Resolve tested in Ukraine

Ukrainians face a foe prepared to wait out their resistance. Armament and personnel shortages, plus home front restrictions on human rights, are taking their toll. But the people’s determination to fight for their national identity is strong.

A Ukrainian soldier near the front lines in the Donetsk Region. PHOTO: Alina Smutko / Reuters
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Entering the third year of war, Ukrainians remain determined to preserve their independence despite mounting difficulties. The military, short on weapons and soldiers, is mired in defensive trench warfare. At home, working-class discontent spreads as the government restricts labor rights and civil liberties.

Meanwhile, Putin’s bid to take over Ukraine benefits from the world’s attention shifting to the Middle East.

Daunting challenges

In August 2023, The New York Times reported a toll of 500,000 Ukrainians and Russians killed or maimed. Ten million Ukrainians are displaced. Still, the war drags on with no victory in sight.

MAGA Republicans who are sabotaging the intended $60 billion arms package for Kyiv clearly have blood on their hands. Some agree with Putin’s ultra-right Christian nationalism. Others align with Trump’s (selective) isolationism or want to spend funds instead on countering China.

On the other hand, U.S. military intervention never stems from humanitarian motives. Biden’s support for Ukraine has everything to do with a callous determination of what benefits U.S. imperialism in its rivalry with states like Russia and China. And obvious to all is the White House hypocrisy, which backs Israel’s genocide of Gazans while opposing Putin’s assault on Ukraine.

European governments are urging the U.S. to provide aid. They fear that a victorious Putin could bring war to their doorstep. In February, the European Union appropriated 50 billion euros ($54 billion) to the war effort, but it is not enough to meet the need.

Meanwhile, Ukraine’s working class is growing disgruntled as state policies target their rights. Under the pretext of reining in corruption, President Zelenskyy’s administration is attacking labor. The parliament, which is dominated by his party, has cut social benefits, deregulated labor relations, and restricted the power of unions.

Zelenskyy is also pushing unpopular legislation to lower the draft age and impose harsh penalties on dodgers. This increases resentment because those with money and privilege can avoid conscription.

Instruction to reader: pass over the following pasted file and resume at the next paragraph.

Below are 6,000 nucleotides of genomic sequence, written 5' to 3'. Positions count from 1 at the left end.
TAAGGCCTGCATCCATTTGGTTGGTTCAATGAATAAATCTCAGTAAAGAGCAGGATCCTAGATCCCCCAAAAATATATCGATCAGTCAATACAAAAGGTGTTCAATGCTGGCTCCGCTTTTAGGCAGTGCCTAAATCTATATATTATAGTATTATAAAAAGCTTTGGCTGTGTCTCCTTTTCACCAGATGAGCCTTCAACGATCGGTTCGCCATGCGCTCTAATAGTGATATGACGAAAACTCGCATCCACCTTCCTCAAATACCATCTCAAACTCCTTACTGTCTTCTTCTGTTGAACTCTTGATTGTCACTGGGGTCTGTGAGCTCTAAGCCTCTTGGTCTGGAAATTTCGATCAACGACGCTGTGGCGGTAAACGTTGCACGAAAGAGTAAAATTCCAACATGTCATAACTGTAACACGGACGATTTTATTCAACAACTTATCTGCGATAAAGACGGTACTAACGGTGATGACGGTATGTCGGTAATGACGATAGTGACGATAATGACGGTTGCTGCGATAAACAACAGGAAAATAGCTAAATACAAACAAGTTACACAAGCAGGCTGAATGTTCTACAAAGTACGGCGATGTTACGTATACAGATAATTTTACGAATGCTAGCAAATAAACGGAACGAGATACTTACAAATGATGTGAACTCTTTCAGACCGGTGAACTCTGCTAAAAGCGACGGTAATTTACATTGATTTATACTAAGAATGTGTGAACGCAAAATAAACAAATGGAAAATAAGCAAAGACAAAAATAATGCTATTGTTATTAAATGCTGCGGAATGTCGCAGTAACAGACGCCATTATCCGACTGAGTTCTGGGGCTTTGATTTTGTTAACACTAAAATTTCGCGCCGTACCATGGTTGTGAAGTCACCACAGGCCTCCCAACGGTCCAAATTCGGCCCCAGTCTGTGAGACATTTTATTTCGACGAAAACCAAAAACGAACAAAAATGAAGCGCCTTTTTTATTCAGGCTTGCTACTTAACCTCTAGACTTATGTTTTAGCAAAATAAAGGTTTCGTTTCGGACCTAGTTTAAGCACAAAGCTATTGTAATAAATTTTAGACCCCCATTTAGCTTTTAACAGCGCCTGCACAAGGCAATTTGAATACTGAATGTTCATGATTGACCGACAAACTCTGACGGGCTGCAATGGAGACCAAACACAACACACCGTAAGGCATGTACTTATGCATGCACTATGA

At the start of the war, dissidence in Russia, especially from groups like Feminist Antiwar Resistance, buoyed Ukrainians. But, due to severe repression, the anti-war movement has faded. One million Russians opposed to Putin’s invasion and tyranny have left the country, the largest exodus since the collapse of the Soviet Union.

International solidarity is crucial

Despite everything, Ukrainians are committed to fighting for their survival and their rights. Surveys show that almost without exception, people oppose a ceasefire and negotiations, saying that Russia cannot be trusted.

Alona Liasheva, a co-editor of the progressive Ukrainian publication Commons: Journal of Social Criticism, reports that the Left is active and growing. Despite the martial law that bans demonstrations and strikes, protest happens. She cited students staging rallies against university closures. Nurses and other workers also formed new unions.

In Russia, heavy losses pose a challenge for replacing soldiers and equipment. Following an announcement of a likely new mobilization, fire bombings at recruitment centers increased. The number of soldiers seeking help to desert has doubled, and women are bravely demanding the return of drafted family members in an emerging grass-roots movement. (See Resistance lives in Russia.)

In the end, victory for Ukraine depends on the morale and fighting capacity of the Ukrainian and Russian working classes. Solidarity from abroad is vital to maintain both. Says Liasheva:

“The international left can make a material difference in whether we are able to win or lose. The more solidarity with us, the more humanitarian aid, the more support for our unions, and the more support for our left will strengthen our capacity to resist Russian imperialism and fight for a progressive future in Ukraine and indeed in all of Eastern Europe.”

The stakes are high. A win for Ukraine would strengthen workers around the world in their confrontations with imperialisms new and old. Readers can help by joining the Ukraine Solidarity Network. You can be part of taking action to build moral, political, and material support for the people of Ukraine.

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